However, what you may not realize is that corporate sponsorship is much more involved than just sending a check and a logo. One of the most important distinctions about sponsorship is that it is experiential. You have the opportunity to bring your brand, product or service to life with attendees of an event, festival or conference, or with individuals otherwise drawn together by a passion or purpose. Let them get to know you. Let them touch, feel and use your product. Give them a reason to try it out. Build on the trust you’ve tapped into through the organization. And use it as a focal point for efforts across silos, with components of interest to multiple audiences.

Action:

Don’t just send cash and a logo and expect to achieve results. Work with your nonprofit partners to co-create sponsorship opportunities that achieve your desired outcomes. Invest in the opportunity commensurate with the results you seek.

Mistake #2: Gold, Silver, Bronze.

About a decade ago, corporations began asking for benefits in exchange for their philanthropic gifts. Nonprofit development officers, on whose shoulders it fell to interpret what its corporate funders wanted, responded by conflating the marketing-driven form of corporate sponsorship—a powerful medium used especially in entertainment and sports arenas for decades—with corporate philanthropy. What emerged over time—but hopefully will fade away more quickly—is the ubiquitous and generic Gold, Silver, Bronze menu of offerings. 

These levels are not corporate sponsorship. They are modest contributions with generic recognition While many small and medium-sized nonprofit organizations count on these donations to fund galas and other events, business leaders would be wise to recognize the limitations of these packages and decide whether they meet the company’s specific goals.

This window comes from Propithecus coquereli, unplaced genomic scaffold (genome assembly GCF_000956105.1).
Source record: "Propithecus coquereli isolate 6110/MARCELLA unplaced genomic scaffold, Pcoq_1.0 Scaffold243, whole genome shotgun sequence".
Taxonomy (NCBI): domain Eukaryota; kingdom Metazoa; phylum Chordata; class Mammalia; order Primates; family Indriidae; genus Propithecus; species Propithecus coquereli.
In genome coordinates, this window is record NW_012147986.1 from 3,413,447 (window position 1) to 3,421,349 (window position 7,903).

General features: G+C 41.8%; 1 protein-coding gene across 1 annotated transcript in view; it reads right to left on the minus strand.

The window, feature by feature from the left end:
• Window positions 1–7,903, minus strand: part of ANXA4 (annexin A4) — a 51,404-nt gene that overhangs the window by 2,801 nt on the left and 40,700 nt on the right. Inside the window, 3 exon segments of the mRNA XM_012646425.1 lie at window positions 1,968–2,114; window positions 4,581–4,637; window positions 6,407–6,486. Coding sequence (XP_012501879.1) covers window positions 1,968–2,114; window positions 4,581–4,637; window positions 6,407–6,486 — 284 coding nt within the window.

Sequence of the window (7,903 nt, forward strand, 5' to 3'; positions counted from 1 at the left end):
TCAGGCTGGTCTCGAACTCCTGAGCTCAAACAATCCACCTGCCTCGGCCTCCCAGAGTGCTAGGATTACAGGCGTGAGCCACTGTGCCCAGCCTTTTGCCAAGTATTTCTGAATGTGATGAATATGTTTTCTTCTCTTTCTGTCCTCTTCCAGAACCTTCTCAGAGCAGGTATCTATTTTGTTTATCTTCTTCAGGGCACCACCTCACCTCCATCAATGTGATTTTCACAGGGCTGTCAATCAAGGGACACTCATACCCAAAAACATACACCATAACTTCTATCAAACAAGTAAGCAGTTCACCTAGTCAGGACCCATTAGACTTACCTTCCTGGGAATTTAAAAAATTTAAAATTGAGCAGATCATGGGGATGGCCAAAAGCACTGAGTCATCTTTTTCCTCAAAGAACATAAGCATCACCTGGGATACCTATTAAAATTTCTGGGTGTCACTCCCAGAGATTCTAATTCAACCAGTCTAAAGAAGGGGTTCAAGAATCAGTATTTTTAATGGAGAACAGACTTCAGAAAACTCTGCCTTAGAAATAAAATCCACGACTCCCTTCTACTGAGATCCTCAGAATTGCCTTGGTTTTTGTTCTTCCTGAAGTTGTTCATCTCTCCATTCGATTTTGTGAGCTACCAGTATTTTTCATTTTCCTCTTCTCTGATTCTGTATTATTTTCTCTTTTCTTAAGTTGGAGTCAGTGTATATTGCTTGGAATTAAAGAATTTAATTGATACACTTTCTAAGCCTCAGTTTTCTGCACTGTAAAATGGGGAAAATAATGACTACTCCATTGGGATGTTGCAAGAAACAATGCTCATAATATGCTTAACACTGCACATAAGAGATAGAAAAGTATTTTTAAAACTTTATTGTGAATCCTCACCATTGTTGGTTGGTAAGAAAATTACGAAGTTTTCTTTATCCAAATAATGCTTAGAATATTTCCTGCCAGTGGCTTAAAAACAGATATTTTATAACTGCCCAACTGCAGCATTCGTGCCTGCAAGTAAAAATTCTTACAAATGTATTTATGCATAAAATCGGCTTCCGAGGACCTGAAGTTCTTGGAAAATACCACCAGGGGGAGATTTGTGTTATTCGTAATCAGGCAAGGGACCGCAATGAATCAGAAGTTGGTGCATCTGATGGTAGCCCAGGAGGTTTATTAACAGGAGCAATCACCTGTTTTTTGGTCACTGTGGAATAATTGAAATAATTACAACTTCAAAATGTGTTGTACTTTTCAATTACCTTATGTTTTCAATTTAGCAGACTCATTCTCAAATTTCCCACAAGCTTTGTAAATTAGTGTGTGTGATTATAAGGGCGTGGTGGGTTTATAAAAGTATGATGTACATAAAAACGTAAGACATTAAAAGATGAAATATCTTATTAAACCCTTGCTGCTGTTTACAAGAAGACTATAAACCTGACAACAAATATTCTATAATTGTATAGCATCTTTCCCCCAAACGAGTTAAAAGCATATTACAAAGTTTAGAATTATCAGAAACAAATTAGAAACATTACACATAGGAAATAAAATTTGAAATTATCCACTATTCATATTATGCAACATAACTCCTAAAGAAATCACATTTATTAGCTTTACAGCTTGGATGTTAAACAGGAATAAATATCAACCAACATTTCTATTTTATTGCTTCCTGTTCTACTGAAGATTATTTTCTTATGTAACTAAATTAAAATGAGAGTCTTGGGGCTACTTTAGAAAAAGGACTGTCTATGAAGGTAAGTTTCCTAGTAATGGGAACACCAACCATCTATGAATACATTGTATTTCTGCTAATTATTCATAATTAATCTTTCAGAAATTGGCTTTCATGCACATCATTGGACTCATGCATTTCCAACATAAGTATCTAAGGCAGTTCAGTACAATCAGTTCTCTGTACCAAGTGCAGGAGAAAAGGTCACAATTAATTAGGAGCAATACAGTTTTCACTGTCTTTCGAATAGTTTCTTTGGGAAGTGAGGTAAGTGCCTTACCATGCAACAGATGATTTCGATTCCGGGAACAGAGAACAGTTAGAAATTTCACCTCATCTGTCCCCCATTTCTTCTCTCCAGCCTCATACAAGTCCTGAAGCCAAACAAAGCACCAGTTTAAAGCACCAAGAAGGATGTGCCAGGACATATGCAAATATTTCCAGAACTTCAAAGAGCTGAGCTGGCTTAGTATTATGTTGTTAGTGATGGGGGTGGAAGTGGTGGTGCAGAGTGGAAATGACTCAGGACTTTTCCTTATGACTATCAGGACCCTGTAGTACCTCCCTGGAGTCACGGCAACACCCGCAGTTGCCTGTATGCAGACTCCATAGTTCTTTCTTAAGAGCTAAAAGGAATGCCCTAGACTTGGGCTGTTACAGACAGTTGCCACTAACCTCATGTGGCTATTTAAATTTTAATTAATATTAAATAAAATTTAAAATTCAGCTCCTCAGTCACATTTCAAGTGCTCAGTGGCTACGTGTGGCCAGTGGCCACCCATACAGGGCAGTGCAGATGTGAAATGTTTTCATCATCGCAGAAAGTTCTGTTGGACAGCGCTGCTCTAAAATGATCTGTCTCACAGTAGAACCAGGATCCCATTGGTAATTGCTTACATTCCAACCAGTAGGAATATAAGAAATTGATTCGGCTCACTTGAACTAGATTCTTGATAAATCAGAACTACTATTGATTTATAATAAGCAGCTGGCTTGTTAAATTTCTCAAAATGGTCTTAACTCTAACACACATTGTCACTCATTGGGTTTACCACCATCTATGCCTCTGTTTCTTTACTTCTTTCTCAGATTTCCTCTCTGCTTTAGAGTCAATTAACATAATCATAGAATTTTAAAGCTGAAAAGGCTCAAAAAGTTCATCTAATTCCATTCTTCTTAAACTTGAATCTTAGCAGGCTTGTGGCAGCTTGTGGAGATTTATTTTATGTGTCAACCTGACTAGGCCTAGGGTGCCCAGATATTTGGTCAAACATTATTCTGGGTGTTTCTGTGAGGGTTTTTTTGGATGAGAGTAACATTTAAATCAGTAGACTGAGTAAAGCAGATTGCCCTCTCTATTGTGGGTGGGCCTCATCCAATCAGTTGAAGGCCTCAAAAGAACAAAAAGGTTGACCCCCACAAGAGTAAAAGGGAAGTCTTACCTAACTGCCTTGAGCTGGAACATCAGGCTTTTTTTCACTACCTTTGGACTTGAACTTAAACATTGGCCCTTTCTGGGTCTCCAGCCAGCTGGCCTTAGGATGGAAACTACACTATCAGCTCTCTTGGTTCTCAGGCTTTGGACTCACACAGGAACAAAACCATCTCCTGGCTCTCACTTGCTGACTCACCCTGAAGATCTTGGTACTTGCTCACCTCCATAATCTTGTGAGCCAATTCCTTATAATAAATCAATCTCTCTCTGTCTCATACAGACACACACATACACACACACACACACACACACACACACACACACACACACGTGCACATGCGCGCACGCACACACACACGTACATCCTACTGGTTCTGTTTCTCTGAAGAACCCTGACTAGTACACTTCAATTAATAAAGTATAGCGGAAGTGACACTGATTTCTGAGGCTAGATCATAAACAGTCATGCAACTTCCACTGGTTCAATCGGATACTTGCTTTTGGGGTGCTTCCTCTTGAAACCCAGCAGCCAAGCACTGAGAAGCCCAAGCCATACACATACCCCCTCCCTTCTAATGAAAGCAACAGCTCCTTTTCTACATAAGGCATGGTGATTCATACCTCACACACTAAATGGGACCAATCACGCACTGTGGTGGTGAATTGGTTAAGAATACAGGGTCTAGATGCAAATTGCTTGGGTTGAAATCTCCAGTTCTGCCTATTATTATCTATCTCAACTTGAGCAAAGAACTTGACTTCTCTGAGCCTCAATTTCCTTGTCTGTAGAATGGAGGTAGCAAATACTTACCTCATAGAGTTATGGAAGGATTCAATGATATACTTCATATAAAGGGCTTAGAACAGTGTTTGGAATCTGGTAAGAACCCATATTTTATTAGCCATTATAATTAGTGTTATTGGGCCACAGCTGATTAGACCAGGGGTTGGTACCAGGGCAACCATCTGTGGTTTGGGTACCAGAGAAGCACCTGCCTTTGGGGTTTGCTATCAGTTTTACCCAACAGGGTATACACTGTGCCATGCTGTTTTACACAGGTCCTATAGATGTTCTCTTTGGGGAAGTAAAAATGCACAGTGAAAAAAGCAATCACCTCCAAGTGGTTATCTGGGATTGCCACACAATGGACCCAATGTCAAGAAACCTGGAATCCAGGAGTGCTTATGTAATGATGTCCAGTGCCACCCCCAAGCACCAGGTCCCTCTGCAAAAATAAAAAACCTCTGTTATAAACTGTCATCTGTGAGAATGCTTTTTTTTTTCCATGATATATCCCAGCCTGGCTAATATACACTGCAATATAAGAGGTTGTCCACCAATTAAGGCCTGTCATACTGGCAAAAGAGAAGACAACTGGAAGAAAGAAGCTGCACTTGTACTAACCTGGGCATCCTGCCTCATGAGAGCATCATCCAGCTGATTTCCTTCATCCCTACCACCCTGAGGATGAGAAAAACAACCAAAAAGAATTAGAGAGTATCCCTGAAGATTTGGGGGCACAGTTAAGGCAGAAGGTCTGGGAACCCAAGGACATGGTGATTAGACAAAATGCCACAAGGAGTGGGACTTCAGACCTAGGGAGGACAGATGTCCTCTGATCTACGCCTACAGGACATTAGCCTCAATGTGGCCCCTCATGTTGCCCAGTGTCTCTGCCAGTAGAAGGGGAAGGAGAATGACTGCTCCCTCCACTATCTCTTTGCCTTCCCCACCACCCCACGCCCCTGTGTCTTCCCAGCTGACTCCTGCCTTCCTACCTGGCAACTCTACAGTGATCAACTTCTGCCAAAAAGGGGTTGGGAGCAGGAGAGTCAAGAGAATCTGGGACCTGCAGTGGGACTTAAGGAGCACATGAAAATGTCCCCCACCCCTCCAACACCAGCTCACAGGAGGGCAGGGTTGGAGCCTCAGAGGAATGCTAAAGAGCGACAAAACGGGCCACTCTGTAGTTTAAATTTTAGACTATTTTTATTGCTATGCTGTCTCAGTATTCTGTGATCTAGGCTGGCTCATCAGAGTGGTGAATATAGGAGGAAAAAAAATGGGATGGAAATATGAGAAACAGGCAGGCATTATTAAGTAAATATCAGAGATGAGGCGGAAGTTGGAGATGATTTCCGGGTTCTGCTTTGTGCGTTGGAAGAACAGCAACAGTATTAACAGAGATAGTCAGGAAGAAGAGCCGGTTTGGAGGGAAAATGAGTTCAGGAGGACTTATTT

If your goal is to make a donation in support of a nonprofit organization’s mission or event, go ahead and be a Gold, Silver, or Bronze underwriter. Better yet, meet with the nonprofit and learn how to support a program more meaningfully through your foundation or philanthropy office.

However, if your goal is to provide an experience of your brand, bring your CSR or green story to life and move the needle towards substantively accomplishing business or communications goals, these generic offerings are not the right approach.

Action:

Clarify whether you’re sponsoring or making a philanthropic contribution. Approach the nonprofit appropriately. 

Mistake #3: Tenuous tie.

The recent economic pressures have been greatly felt by the nonprofit sector, and they need money. Government funds have been reduced or eliminated. Individual giving has fluctuated because people are anxious about jobs and their own financial states. Foundation dollars, too, have fluctuated with the stock market, and all sources of dollars seem to have shrunk.

When this pressure builds, people get more creative about where to turn for dollars, and sometimes this exploration leads them down more adventuresome—or precarious—paths. Nonprofit leaders are then faced with an inevitable boundary. At what point does accepting a donation or partnering with a business compromise organizational integrity?